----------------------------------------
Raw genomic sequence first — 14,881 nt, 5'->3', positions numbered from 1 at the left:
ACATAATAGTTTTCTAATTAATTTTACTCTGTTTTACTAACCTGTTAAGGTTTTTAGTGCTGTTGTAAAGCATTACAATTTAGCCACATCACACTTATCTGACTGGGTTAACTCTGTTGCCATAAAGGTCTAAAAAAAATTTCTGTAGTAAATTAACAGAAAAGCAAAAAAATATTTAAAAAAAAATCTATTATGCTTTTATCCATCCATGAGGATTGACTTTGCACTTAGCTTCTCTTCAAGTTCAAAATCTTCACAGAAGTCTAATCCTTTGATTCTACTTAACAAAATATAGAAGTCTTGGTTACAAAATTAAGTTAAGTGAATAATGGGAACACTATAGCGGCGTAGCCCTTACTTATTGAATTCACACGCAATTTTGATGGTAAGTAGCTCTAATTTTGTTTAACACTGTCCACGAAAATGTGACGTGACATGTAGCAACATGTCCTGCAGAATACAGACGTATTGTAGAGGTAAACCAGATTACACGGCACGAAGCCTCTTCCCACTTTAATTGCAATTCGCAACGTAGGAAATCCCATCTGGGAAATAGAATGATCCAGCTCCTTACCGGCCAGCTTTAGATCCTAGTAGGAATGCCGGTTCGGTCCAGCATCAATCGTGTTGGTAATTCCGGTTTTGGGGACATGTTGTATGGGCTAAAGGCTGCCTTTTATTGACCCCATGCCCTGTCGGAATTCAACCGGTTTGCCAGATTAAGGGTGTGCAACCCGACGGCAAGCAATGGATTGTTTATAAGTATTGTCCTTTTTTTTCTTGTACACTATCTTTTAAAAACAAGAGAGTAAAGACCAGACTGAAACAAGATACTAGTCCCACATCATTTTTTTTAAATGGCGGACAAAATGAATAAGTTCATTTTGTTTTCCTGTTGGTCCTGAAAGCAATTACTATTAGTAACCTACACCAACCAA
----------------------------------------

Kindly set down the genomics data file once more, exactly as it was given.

Raw genomic sequence first — 14,881 nt, 5'->3', positions numbered from 1 at the left:
ACATAATAGTTTTCTAATTAATTTTACTCTGTTTTACTAACCTGTTAAGGTTTTTAGTGCTGTTGTAAAGCATTACAATTTAGCCACATCACACTTATCTGACTGGGTTAACTCTGTTGCCATAAAGGTCTAAAAAAAATTTCTGTAGTAAATTAACAGAAAAGCAAAAAAATATTTAAAAAAAAATCTATTATGCTTTTATCCATCCATGAGGATTGACTTTGCACTTAGCTTCTCTTCAAGTTCAAAATCTTCACAGAAGTCTAATCCTTTGATTCTACTTAACAAAATATAGAAGTCTTGGTTACAAAATTAAGTTAAGTGAATAATGGGAACACTATAGCGGCGTAGCCCTTACTTATTGAATTCACACGCAATTTTGATGGTAAGTAGCTCTAATTTTGTTTAACACTGTCCACGAAAATGTGACGTGACATGTAGCAACATGTCCTGCAGAATACAGACGTATTGTAGAGGTAAACCAGATTACACGGCACGAAGCCTCTTCCCACTTTAATTGCAATTCGCAACGTAGGAAATCCCATCTGGGAAATAGAATGATCCAGCTCCTTACCGGCCAGCTTTAGATCCTAGTAGGAATGCCGGTTCGGTCCAGCATCAATCGTGTTGGTAATTCCGGTTTTGGGGACATGTTGTATGGGCTAAAGGCTGCCTTTTATTGACCCCATGCCCTGTCGGAATTCAACCGGTTTGCCAGATTAAGGGTGTGCAACCCGACGGCAAGCAATGGATTGTTTATAAGTATTGTCCTTTTTTTTCTTGTACACTATCTTTTAAAAACAAGAGAGTAAAGACCAGACTGAAACAAGATACTAGTCCCACATCATTTTTTTTAAATGGCGGACAAAATGAATAAGTTCATTTTGTTTTCCTGTTGGTCCTGAAAGCAATTACTATTAGTAACCTACACCAACCAA